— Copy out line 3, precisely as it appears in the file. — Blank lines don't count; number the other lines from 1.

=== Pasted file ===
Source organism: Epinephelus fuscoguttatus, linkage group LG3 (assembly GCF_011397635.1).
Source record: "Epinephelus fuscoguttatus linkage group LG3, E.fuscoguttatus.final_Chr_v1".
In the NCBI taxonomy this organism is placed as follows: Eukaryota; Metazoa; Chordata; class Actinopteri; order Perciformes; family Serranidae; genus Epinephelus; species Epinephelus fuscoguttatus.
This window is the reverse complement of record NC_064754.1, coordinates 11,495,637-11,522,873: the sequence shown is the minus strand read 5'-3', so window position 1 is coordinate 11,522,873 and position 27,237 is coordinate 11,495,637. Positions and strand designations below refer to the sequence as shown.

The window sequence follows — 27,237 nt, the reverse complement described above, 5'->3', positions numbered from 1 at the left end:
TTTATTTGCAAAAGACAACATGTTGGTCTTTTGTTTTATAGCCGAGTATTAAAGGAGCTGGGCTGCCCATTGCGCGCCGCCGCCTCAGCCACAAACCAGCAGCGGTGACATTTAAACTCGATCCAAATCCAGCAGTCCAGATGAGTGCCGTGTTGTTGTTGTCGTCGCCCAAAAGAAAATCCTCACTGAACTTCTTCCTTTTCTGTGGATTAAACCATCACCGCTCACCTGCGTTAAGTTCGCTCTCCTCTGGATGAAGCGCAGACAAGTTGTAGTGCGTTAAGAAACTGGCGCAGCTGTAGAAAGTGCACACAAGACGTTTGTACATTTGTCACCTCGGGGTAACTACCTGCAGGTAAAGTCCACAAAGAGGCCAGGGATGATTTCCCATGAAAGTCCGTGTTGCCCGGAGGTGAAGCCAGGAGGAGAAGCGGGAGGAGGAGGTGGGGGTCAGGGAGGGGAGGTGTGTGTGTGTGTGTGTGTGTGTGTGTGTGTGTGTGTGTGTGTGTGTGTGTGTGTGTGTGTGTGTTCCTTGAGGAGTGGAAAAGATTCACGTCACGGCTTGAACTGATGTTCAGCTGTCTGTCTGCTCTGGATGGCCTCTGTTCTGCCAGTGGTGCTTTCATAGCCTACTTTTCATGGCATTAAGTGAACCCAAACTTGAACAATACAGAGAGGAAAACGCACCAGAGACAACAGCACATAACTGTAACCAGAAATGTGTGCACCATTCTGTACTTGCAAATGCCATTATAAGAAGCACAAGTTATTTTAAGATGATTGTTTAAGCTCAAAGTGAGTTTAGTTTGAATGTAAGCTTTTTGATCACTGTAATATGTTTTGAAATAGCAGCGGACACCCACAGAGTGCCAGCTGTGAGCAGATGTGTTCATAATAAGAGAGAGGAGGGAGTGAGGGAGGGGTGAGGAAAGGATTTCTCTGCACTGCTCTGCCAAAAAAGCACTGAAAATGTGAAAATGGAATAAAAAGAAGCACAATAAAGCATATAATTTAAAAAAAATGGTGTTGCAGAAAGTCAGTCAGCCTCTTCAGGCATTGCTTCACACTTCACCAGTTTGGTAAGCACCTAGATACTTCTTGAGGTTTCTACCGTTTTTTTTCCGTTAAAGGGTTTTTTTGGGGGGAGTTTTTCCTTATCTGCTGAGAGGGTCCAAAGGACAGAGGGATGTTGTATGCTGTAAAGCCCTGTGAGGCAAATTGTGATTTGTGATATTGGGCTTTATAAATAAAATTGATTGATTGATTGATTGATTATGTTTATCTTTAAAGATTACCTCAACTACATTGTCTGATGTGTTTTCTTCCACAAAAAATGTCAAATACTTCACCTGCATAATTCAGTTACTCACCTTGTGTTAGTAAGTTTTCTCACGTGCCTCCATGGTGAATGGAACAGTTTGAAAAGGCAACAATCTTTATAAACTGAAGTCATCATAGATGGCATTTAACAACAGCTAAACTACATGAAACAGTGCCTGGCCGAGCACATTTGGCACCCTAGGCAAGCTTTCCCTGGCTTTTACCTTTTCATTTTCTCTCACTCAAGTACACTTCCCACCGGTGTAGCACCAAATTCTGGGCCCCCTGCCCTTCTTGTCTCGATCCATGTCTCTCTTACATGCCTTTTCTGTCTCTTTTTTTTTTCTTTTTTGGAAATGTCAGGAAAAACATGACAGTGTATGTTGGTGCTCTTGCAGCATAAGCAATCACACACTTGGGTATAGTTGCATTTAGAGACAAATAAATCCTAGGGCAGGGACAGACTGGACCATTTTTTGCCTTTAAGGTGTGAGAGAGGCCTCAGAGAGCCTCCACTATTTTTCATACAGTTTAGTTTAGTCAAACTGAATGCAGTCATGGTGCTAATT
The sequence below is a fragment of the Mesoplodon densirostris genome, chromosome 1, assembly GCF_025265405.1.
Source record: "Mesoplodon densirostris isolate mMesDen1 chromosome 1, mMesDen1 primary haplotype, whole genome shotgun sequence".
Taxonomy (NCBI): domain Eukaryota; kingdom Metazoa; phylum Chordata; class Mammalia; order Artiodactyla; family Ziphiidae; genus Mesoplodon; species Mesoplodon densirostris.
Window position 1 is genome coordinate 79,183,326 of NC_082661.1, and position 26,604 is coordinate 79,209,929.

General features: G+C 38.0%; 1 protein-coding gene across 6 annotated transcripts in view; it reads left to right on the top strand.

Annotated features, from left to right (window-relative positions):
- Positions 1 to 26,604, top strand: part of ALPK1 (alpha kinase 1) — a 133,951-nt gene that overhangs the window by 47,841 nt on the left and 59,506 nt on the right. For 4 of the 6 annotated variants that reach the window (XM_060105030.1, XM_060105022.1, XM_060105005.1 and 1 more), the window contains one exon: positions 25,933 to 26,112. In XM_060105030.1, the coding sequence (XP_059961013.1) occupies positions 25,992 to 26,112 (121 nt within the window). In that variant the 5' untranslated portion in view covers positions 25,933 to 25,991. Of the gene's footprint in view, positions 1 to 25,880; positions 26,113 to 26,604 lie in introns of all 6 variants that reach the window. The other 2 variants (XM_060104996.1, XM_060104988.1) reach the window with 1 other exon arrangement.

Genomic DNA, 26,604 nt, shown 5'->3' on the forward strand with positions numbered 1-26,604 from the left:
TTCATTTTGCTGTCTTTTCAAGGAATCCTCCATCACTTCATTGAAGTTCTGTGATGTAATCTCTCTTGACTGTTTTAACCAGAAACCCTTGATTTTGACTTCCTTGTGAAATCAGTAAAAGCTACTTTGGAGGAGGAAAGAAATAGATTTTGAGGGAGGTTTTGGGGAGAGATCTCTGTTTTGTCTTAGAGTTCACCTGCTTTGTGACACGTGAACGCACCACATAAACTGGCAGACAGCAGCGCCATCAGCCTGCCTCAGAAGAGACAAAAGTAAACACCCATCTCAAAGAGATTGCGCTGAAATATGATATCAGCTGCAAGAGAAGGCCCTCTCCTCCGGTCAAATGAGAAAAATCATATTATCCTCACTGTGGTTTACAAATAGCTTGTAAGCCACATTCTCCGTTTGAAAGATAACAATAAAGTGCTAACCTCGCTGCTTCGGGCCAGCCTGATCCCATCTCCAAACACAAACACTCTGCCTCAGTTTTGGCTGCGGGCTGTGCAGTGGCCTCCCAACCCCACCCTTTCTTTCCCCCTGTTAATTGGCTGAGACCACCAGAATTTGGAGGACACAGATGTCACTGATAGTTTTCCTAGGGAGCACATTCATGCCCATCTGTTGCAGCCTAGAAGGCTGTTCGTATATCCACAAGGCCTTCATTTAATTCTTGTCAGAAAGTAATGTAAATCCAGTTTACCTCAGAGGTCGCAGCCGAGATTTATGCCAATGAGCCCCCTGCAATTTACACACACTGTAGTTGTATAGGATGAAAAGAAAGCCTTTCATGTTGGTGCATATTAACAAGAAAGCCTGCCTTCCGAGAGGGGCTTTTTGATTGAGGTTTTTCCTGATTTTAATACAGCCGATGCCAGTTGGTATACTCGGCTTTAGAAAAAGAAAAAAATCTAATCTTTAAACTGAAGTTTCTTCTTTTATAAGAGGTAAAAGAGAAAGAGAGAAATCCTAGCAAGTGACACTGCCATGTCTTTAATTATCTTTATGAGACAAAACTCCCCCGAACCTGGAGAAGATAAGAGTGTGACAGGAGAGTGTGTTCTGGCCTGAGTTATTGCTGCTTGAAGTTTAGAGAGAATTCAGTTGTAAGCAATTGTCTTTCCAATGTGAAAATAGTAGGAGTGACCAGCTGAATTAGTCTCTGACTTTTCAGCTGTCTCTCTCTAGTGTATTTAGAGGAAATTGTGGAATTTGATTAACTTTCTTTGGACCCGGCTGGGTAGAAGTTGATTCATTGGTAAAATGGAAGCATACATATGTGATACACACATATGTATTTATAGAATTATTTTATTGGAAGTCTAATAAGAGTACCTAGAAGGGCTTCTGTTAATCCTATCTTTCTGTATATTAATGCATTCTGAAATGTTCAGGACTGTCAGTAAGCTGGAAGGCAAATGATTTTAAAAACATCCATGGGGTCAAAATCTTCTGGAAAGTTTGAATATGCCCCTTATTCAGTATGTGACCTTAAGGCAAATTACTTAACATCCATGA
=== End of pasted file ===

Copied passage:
In the NCBI taxonomy this organism is placed as follows: Eukaryota; Metazoa; Chordata; class Actinopteri; order Perciformes; family Serranidae; genus Epinephelus; species Epinephelus fuscoguttatus.